Nebraska Senate candidates feeling optimistic as Pillen mulls appointment

Outgoing Gov. Ricketts leads a slate of familiar names in Nebraska politics
Want to be Nebraska's next senator? Now's your chance.
Published: Dec. 14, 2022 at 6:12 PM CST
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OMAHA, Neb. (WOWT) - Want to be Nebraska’s next U.S. Senator? You have nine days to apply before the submission window closes.

Governor-elect Jim Pillen said he’s evaluating candidates as we speak. The current governor, Pete Ricketts, who supported Pillen’s campaign, is among the applicants.

But is it a foregone conclusion who Pillen will pick? 6 News posed that question to a couple of people who submitted their applications.

Is it a foregone conclusion who Pillen will pick? 6 News posed that question to a couple of people who submitted their applications.

There are only 100 men and women serving in the U.S. Senate — no doubt it’s a prestigious position. When Nebraska Sen. Ben Sasse resigns in early January so he can take the reigns at the University of Florida, that leaves one of those all-important seats vacant.

6 News has compiled a list of those who have applied and those who have said they intend to submit the paperwork to Pillen.

Gov. Pete Ricketts remains the heaviest hitter on the list; he is term-limited in a couple of weeks.

Other republicans include retired Air Force Lt. Col. John Glen Weaver, who recently ran for Congressman Jeff Fortenberry’s U.S. House seat.

Larry Bolinger has unsuccessfully run for Congress and Attorney General the last few years.

On the Democratic side: Ann Ashford, who has run for Congress; and Angie Philips, who has run for U.S. Senate in Nebraska before.

Ricketts’ time as Nebraska’s governor is nearly over. He said his conservative leadership — running government more like a business — is what is needed in Washington, D.C.

To many insiders — and outsiders — Ricketts is the heavy favorite to replace Sasse, whose time in D.C. mirrors the eight-years Ricketts has spent as Nebraska’s CEO. After all, Ricketts spent millions supporting Pillen’s candidacy — and it’s Pillen’s decision who spends the next two years as the state’s junior senator.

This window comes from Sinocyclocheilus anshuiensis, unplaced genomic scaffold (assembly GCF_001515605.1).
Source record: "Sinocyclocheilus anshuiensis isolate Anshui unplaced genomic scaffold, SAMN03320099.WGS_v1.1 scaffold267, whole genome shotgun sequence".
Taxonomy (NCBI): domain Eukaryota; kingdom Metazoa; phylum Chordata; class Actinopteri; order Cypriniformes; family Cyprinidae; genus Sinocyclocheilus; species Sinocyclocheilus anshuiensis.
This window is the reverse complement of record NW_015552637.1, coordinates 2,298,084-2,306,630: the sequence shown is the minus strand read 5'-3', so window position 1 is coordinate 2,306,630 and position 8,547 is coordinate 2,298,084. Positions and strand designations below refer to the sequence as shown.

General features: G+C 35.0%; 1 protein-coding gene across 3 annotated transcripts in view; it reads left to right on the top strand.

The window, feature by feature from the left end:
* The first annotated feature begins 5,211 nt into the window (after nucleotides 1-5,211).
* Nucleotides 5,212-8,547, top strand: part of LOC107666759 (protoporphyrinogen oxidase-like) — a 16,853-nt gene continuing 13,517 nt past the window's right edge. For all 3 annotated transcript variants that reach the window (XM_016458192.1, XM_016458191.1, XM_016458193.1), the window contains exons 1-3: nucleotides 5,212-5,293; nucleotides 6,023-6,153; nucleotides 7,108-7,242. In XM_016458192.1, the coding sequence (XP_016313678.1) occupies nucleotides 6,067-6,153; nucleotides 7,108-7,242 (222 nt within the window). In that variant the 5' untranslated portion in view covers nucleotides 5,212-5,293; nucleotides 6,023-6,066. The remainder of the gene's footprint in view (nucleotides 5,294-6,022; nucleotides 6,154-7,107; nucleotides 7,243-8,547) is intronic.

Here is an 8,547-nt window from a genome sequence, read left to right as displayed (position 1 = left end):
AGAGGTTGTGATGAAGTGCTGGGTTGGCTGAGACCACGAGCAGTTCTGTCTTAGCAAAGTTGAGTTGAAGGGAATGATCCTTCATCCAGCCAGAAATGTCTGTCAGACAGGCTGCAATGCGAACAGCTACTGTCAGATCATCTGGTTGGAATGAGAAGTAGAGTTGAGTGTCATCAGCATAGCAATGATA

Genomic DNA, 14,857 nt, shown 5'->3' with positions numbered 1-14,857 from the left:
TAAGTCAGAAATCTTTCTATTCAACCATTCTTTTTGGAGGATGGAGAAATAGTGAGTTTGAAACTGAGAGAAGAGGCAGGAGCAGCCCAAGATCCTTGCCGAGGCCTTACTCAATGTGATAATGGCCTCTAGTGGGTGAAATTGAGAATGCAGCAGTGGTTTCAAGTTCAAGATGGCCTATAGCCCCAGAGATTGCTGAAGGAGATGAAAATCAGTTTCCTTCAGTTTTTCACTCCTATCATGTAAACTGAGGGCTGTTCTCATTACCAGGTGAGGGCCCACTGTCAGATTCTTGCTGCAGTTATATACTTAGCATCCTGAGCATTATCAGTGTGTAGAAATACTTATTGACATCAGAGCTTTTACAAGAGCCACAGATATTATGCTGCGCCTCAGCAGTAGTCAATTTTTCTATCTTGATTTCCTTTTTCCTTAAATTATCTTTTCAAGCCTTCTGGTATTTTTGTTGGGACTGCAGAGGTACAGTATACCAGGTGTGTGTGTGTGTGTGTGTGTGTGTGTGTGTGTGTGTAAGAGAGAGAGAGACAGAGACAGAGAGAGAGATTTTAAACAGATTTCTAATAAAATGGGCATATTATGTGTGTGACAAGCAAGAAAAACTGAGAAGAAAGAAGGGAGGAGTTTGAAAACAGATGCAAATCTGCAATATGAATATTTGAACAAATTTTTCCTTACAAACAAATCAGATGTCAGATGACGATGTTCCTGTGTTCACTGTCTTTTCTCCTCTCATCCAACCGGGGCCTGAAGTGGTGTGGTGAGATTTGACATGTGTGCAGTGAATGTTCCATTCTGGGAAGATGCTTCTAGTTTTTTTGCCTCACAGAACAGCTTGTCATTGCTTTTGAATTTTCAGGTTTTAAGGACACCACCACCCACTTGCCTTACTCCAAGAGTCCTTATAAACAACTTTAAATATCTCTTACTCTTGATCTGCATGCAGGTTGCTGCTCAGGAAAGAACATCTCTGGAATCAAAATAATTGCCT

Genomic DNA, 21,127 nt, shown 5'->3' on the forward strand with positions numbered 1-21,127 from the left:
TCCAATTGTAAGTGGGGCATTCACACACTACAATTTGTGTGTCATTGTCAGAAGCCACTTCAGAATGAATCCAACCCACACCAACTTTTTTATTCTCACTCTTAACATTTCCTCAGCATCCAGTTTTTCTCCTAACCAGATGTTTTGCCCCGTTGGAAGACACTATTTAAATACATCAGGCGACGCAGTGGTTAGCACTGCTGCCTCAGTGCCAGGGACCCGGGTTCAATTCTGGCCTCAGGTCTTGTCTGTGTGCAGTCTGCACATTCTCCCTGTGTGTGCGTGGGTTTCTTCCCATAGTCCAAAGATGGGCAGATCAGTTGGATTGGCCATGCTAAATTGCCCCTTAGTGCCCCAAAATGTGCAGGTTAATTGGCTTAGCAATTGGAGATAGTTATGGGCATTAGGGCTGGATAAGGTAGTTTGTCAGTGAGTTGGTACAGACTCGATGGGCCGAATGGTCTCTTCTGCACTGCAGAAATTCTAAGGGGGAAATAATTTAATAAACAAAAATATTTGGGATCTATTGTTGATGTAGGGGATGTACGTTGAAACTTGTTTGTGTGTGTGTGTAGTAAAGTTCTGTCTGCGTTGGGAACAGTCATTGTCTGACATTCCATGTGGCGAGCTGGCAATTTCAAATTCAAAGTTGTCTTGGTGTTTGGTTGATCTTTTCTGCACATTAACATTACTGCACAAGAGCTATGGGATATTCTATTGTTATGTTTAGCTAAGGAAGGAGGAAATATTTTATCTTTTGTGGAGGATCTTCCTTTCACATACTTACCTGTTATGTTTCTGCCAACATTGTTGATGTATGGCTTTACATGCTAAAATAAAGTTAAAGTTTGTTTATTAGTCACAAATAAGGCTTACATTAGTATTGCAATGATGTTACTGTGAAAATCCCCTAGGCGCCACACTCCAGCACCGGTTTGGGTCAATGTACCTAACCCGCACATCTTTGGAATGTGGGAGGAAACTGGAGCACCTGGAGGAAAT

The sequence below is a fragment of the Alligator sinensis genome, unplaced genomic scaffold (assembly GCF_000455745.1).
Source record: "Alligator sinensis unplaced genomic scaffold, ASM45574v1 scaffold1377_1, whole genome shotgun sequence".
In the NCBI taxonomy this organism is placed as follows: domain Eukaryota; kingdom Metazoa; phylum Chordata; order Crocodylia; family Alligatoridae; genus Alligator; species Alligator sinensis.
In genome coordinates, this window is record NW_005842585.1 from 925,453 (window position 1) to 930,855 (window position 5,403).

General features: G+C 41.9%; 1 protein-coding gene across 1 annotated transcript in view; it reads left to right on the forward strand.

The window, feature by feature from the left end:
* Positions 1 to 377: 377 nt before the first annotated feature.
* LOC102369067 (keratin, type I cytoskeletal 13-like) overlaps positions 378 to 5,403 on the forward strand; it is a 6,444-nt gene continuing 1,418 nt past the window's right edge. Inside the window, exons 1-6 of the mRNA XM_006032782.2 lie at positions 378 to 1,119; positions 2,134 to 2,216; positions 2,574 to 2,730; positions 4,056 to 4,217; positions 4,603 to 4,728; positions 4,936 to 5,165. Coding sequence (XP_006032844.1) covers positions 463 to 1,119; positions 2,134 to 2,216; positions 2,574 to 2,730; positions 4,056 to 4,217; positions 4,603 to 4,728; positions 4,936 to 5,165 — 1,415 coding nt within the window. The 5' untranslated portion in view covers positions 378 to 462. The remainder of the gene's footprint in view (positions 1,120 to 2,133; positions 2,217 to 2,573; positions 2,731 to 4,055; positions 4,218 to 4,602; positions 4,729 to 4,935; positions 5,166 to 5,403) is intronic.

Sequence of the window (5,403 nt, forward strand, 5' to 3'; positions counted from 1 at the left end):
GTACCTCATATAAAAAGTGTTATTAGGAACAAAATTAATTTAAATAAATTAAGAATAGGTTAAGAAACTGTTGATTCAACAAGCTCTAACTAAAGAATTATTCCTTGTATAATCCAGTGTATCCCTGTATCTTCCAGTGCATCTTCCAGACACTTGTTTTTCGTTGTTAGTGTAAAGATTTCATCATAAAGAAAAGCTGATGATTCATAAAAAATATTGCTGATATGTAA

6 News asked some of the other candidates if they see it the same way.

Republican Weaver believes his military background has him positioned well, and said he doesn’t think Pillen has made up his mind.

“This isn’t about me or Pete Ricketts. I think he’d make a great senator. I just think I’d be a heck of a lot better, with better experience,” Weaver said. “It’s not a giveaway; Governor-elect Pillen is asking for applications, so I think he’s authentic in wanting to find the best person.”

Political observers say it’s even a longer shot for a Democrat to get the appointment since the guy picking is a Republican.

Democrat Ashford, wife of late Congressman Brad Ashford, said the new incoming governor has a more independent streak than we may realize.

“I think we need to realize we need to give Governor-elect Pillen more credit than that,” she said. “He is a person who can think on his own and make his own decisions. And he’ll make the decision he thinks is right for the people of Nebraska.”

With nine days before the application deadline, 6 News asked Pillen’s team how many people have submitted for the seat and were told it was too early in the process to answer that.